Let me begin by saying that I am a walking example of diversity, of intersectionality. I am a queer, disabled, aboriginal, woman. These are my primary identities. I like them. I find it funny that some people think specific identities are bad things. Coming from someone else they can be. If someone identified my as “that disabled woman”, hell yes I would be angry. So when I describe myself in the terms above, people go out of their way to assure me that they only see me as a person.
Which is great, don’t get me wrong. The principle is awesome. But it simply doesn’t apply when I am self-identifying. Am I simply April? Of course. But April is made up of her experiences as a queer, aboriginal, disabled woman. So when I came across this article “The Trouble With Non-Diverse Journalists Writing for a Diverse Audience”, I was kind of surprised. I didn’t think anyone needed to be told what the trouble with that is. It was obvious to me. But I read the piece anyway because I’m interested in the topic of diversity in writing.
While the article focuses on journalists, I think it applies just as much to any writer. Ruchika Tulshyan opens with a story about her reaction to a 2010 TIME article complaining about Indian immigration to a small town in New Jersey, which included charming references such as “dot heads”. Tulshyan then moves on to a more recent piece on Shonda Rhimes in which the author refers to Rhimes as an “angry black woman.” Sigh.
Stein may have thought he was being humourous. Stanley may have thought she was paying tribute to Rhimes’ contributions to society. What they both were actually doing is perpetuating stereotypes. It’s disturbing that these articles made it through the checks and balances of the editorial process, but it doesn’t surprise me that they were written. Diversity in the news room, Tulshyan says, would likely have prevented this. The same principle exists in reading as well.
Authors often have tunnel vision about their work, and have a difficult picking out problematic aspects of their stories. You may think you’re paying tribute when your character wears a head-dress, but you are not. That’s cultural appropriation and may alienate a lot of readers. It can be prevented, however, through the beta reading process.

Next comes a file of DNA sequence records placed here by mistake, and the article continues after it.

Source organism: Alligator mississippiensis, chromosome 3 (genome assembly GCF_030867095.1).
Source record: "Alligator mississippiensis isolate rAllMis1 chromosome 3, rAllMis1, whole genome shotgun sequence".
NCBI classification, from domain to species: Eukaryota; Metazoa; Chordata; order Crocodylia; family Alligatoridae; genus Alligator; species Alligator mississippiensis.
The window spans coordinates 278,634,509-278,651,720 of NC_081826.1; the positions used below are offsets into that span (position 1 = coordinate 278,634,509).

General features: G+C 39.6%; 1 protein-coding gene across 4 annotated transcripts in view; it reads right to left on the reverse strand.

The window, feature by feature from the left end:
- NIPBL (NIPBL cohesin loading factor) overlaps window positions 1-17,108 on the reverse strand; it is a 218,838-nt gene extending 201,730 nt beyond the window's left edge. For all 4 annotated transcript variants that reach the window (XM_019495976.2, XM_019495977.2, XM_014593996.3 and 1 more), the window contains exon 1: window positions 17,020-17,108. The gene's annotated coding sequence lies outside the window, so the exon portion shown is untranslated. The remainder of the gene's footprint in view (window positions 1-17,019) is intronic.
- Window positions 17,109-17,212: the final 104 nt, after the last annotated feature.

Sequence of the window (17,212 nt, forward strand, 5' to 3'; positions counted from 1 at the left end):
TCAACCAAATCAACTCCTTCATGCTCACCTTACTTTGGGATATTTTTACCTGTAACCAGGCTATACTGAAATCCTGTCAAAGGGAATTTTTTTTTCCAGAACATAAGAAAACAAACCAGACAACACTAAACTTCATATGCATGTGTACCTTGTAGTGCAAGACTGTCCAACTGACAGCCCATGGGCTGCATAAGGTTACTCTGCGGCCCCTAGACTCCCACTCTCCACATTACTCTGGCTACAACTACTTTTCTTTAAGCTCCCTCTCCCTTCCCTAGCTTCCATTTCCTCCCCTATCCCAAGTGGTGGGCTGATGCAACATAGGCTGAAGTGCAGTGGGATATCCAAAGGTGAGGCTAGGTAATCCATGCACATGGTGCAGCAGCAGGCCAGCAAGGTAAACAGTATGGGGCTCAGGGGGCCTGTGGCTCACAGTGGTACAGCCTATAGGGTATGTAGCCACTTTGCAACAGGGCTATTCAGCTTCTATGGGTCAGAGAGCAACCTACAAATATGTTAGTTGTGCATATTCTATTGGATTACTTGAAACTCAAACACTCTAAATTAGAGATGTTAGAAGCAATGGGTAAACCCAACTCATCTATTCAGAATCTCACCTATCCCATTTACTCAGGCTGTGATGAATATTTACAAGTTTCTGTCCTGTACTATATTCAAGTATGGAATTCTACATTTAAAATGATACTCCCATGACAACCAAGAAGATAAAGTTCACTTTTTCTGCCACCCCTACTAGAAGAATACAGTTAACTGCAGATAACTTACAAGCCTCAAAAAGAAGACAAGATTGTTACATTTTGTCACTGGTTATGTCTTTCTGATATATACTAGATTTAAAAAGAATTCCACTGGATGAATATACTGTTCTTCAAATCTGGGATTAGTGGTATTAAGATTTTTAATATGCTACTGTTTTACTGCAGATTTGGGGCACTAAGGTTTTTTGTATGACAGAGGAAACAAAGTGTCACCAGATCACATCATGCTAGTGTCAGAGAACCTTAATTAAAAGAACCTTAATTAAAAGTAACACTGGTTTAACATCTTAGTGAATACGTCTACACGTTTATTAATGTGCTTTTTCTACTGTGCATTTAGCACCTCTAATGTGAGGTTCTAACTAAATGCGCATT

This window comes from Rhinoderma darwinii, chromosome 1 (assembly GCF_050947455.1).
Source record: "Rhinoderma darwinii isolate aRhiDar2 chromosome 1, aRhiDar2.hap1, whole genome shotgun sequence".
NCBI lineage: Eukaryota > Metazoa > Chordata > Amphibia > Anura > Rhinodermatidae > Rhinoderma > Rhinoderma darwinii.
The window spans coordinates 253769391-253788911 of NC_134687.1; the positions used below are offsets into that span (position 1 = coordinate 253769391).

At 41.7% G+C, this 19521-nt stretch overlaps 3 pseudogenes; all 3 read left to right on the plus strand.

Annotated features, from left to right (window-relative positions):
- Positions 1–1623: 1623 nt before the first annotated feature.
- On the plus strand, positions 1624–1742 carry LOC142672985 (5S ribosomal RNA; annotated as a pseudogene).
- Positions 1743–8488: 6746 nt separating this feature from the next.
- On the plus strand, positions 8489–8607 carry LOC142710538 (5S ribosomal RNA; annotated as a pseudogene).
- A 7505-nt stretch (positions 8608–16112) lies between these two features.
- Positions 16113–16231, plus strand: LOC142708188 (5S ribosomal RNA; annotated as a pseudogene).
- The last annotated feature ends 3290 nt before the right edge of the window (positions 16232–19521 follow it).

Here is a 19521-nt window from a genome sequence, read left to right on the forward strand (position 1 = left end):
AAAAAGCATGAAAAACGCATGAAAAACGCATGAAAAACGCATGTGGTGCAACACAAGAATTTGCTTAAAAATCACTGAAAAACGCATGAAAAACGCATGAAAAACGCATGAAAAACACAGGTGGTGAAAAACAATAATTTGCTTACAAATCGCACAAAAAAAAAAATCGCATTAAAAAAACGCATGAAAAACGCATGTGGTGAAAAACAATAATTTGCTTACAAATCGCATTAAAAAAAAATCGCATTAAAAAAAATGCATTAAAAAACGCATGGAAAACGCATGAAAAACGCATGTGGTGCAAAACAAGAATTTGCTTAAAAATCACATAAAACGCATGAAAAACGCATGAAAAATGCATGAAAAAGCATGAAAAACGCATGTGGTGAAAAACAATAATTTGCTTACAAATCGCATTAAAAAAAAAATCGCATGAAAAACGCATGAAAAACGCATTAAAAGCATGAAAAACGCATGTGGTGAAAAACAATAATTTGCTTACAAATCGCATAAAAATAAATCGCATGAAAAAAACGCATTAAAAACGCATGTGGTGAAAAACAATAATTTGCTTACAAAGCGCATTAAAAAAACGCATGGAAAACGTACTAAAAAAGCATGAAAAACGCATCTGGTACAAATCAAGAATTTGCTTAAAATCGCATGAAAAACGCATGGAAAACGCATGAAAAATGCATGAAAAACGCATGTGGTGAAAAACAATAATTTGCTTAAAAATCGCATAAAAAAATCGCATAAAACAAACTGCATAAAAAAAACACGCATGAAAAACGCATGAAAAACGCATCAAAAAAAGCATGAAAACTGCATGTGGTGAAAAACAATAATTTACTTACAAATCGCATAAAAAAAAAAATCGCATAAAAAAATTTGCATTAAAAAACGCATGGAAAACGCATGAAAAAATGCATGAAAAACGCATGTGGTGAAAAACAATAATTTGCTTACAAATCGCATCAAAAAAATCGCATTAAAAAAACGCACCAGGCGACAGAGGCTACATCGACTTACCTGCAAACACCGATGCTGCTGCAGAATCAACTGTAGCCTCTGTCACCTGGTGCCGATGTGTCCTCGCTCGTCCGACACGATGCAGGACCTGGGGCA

I encourage authors to have multiple beta readers. And here are my thoughts on who they should be:
– Ideally one person who is familiar with the genre you are writing in, and one who is not.
– Someone to focus solely on typos, spelling, grammar
– Another to focus on plot and characterization.
– If you are using any aspect of diversity that you are not a part of, find a person who is and ask them to beta read.
I’m a bit of a snob, I must admit. I totally judge people who write about cultures they have no lived in or with. And I know that’s incredibly unfair of me, and I am trying to break myself of the habit. But usually it’s obvious in the writing when someone doesn’t have a clue about How Things Work. It makes me angry because I feel like I’m being told that “This is what a [queer], [aboriginal], [disabled] [woman]’s life is like. This is what she is and this is her perspective” and no one wants to be told that.
Ultimately, if you can’t or won’t get a beta reader to ok your text from a cultural perspective or at least give you some cultural context, there is one other thing you can do. Ask yourself if you would say it to someone’s face. If your story is all about poor, black kids in the “hood” and you are not one of them nor can you find someone who is, ask yourself if you would say to a black friend that “THIS is what life is like for poor black people.”
Chances are you wouldn’t be confident enough to say it out loud, so don’t imply it in your writing.